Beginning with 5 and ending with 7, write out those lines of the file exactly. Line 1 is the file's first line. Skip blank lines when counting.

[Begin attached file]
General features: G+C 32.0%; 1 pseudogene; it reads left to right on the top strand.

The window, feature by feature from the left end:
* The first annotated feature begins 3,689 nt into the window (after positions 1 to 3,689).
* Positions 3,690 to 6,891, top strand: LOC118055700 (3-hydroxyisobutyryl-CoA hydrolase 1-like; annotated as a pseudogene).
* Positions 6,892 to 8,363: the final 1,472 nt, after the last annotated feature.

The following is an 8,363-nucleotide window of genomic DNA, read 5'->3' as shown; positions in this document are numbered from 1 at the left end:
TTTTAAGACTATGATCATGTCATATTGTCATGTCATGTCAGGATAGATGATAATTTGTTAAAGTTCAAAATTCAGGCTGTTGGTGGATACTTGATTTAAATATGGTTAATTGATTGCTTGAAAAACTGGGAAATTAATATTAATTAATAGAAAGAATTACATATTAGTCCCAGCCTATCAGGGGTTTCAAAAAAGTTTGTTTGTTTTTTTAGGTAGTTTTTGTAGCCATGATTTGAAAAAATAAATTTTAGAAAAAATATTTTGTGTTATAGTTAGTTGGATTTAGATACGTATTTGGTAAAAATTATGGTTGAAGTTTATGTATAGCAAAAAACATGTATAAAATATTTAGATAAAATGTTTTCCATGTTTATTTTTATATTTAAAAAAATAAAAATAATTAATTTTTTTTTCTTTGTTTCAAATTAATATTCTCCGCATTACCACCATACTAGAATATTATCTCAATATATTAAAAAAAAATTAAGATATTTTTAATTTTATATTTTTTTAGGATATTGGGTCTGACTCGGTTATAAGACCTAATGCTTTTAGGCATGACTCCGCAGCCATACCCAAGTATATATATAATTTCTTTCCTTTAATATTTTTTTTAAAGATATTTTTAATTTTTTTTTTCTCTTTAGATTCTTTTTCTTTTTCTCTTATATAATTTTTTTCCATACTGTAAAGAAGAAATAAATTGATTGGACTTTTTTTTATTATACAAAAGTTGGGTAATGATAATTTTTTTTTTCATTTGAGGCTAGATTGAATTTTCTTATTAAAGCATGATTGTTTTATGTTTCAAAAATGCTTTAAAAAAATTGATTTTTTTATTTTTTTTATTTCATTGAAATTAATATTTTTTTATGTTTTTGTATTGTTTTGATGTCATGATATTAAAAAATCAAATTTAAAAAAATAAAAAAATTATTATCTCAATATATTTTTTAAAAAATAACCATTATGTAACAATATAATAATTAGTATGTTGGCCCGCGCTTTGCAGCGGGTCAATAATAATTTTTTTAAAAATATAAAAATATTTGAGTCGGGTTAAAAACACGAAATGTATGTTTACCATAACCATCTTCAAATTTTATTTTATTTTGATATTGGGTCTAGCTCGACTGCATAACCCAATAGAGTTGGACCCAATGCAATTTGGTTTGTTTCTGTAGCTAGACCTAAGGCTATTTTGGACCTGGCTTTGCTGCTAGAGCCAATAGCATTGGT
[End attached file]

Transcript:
* Positions 6,892 to 8,363: the final 1,472 nt, after the last annotated feature.

The following is an 8,363-nucleotide window of genomic DNA, read 5'->3' as shown; positions in this document are numbered from 1 at the left end:
TTTTAAGACTATGATCATGTCATATTGTCATGTCATGTCAGGATAGATGATAATTTGTTAAAGTTCAAAATTCAGGCTGTTGGTGGATACTTGATTTAAATATGGTTAATTGATTGCTTGAAAAACTGGGAAATTAATATTAATTAATAGAAAGAATTACATATTAGTCCCAGCCTATCAGGGGTTTCAAAAAAGTTTGTTTGTTTTTTTAGGTAGTTTTTGTAGCCATGATTTGAAAAAATAAATTTTAGAAAAAATATTTTGTGTTATAGTTAGTTGGATTTAGATACGTATTTGGTAAAAATTATGGTTGAAGTTTATGTATAGCAAAAAACATGTATAAAATATTTAGATAAAATGTTTTCCATGTTTATTTTTATATTTAAAAAAATAAAAATAATTAATTTTTTTTTCTTTGTTTCAAATTAATATTCTCCGCATTACCACCATACTAGAATATTATCTCAATATATTAAAAAAAAATTAAGATATTTTTAATTTTATATTTTTTTAGGATATTGGGTCTGACTCGGTTATAAGACCTAATGCTTTTAGGCATGACTCCGCAGCCATACCCAAGTATATATATAATTTCTTTCCTTTAATATTTTTTTTAAAGATATTTTTAATTTTTTTTTTCTCTTTAGATTCTTTTTCTTTTTCTCTTATATAATTTTTTTCCATACTGTAAAGAAGAAATAAATTGATTGGACTTTTTTTTATTATACAAAAGTTGGGTAATGATAATTTTTTTTTTCATTTGAGGCTAGATTGAATTTTCTTATTAAAGCATGATTGTTTTATGTTTCAAAAATGCTTTAAAAAAATTGATTTTTTTATTTTTTTTATTTCATTGAAATTAATATTTTTTTATGTTTTTGTATTGTTTTGATGTCATGATATTAAAAAATCAAATTTAAAAAAATAAAAAAATTATTATCTCAATATATTTTTTAAAAAATAACCATTATGTAACAATATAATAATTAGTATGTTGGCCCGCGCTTTGCAGCGGGTCAATAATAATTTTTTTAAAAATATAAAAATATTTGAGTCGGGTTAAAAACACGAAATGTATGTTTACCATAACCATCTTCAAATTTTATTTTATTTTGATATTGGGTCTAGCTCGACTGCATAACCCAATAGAGTTGGACCCAATGCAATTTGGTTTGTTTCTGTAGCTAGACCTAAGGCTATTTTGGACCTGGCTTTGCTGCTAGAGCCAATAGCATTGGT